These notes are taken at Adobe MAX 2009.
You can use HTTPService, WebService, RemoteObject components in Flex to pull data in different ways. Now what about ColdFusion 9?
ColdFusion’s Flash Remoting has been improved. So Flash applications that have ColdFusion 9 as a backend will interact much faster, and it can handle circular references.
There is now direct data translation between ActionScript and CF types, instead of previously having an intermediate Java layer that handled this. This involves changes in services-config.xml, but no code changes are required in your apps. Support for the old style remoting is still present for backward compatibility.
So how much faster is it? Drastically faster. Easily x9 faster, and that increases as the number of transactions occurs, according to the whitepaper Adobe has released about it.
BlazeDS. ColdFusion 9 is now integrated with BlazeDS as the default installation.
Configuration File. Services-Config.xml is now split into 4 files. There are a handful of ColdFusion-specific properties under the channel definition now. An “enable-small-messages” property is there and should be set to “false”. This is important for the new Flash Remoting in CF9, because BlazeDS’s default is “true”.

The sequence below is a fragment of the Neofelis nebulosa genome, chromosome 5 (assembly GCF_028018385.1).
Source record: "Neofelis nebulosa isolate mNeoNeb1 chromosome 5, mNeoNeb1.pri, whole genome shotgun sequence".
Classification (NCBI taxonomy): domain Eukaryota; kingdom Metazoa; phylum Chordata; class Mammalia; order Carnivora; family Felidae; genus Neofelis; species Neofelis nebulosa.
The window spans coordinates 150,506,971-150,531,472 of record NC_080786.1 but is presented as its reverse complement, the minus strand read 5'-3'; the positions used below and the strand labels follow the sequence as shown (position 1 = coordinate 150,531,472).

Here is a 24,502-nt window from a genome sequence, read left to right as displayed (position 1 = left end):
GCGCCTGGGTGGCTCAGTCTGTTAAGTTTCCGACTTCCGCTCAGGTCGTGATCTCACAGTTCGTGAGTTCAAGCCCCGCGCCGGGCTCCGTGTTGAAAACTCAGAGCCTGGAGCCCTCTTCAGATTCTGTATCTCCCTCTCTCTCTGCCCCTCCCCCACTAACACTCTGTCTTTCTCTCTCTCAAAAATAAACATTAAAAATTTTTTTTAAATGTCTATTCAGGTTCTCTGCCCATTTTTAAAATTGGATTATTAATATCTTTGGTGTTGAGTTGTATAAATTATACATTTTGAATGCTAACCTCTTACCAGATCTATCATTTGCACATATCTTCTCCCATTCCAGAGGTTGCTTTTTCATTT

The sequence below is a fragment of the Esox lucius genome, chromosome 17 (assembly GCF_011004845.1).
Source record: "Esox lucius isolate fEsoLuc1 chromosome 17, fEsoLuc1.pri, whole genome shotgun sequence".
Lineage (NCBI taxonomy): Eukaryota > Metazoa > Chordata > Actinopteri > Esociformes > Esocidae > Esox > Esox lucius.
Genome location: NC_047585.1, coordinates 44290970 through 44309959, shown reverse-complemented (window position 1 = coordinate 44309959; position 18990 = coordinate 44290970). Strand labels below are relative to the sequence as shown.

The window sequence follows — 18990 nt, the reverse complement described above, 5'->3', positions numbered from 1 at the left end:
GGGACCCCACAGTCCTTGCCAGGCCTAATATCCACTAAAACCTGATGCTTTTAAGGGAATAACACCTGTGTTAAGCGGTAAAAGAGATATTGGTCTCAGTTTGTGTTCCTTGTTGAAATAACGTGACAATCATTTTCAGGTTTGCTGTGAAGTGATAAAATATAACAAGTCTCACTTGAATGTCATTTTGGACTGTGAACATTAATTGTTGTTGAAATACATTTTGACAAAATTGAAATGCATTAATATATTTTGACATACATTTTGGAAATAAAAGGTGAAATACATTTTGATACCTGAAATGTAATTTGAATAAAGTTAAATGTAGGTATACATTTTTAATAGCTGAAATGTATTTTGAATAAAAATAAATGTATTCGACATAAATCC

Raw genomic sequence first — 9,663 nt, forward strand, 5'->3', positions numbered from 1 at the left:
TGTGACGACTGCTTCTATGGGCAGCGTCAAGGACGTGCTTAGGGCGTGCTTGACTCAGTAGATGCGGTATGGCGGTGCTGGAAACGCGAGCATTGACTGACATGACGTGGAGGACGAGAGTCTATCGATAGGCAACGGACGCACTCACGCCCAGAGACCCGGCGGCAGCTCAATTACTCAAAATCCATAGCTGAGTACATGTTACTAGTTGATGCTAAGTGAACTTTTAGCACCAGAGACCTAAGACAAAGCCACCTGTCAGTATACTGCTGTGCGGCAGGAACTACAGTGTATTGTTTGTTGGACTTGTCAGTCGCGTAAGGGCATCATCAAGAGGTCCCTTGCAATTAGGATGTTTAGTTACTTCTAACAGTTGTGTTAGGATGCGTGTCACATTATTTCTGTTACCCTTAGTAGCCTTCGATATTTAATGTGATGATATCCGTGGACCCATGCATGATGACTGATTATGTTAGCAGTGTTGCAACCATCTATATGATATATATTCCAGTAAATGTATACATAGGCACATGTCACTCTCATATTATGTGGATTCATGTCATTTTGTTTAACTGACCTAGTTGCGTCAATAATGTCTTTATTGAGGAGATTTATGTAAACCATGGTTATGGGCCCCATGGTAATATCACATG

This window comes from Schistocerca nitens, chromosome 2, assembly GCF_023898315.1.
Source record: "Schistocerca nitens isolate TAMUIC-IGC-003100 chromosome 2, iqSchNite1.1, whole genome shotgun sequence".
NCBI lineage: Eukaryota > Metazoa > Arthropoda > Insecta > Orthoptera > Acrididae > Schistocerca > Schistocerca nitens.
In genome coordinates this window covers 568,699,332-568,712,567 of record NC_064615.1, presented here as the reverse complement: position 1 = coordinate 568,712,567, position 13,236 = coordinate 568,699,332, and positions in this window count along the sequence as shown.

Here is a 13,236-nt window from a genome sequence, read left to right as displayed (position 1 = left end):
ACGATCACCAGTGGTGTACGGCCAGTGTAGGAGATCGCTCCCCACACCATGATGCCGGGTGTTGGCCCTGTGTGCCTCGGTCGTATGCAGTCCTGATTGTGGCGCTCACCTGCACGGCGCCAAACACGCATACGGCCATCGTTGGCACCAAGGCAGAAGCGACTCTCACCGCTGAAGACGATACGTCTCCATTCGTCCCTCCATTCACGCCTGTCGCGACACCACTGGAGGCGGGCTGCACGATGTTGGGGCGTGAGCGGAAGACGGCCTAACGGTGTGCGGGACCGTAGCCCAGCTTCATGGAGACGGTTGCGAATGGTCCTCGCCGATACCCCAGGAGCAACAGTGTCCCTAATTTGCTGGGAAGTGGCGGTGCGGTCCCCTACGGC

There is an AMFChannel component in Flex for the new Flash Remoting (Note: You can alternatively tell the AMFChannel component to have enableSmallMessages=”false”). Finally, the endpoint class is changed for the new CF9 one.
Offline AIR apps with ColdFusion 9
Now the fun stuff. ColdFusion 9 has an ORM for AIR! Build offline AIR apps without the SQL mess and conflict handling. There is a CF-AIR persistent framework for SQLite on the client side. CF keeps track of all updates to local database and synchronizes with the server, including conflict resolution.
By having ORM on the client- and server-side, these two are integrated through the CF-AIR persistent framework.
In the application code for the demo, there were customer.cfc and address.cfc persistent objects. Then a sync CFC is used for providing the fetch and sync functions for communication with the AIR client.
Step #1: Create the persistent CFCs.
Step #2: Create the sync CFC. He called it custmgr.cfc. The CFC has implements=”ISyncManager” as an attribute. Then you have fetch() and sync() methods that handle the transactions. Here you can provide your logic for handling certain scenarios, such as conflicts.
Step #3: On client side, create equivalent AS classes that map to the CFC via the [RemoteClass(alias="")] metadata tag.
Step #4: Use the CF-built AIR libraries provided to fetch data from server, with the SyncManager component. It’s very simple, practically just point it to the sync CFC and do a fetch() method. To work with the database, you then openSession() and can create new AS objects and call save() on the session to insert/update/etc. Finally, using commit() will commit the results and invoke the sync() process.
On the client side, it can receive conflict notification and receive both versions of the data so that you can decide what to do with the conflict.
It is very exciting to have some help implementing synchronization without having to purchase LCDS. Using the CF9/AIR integration libraries will be very nice.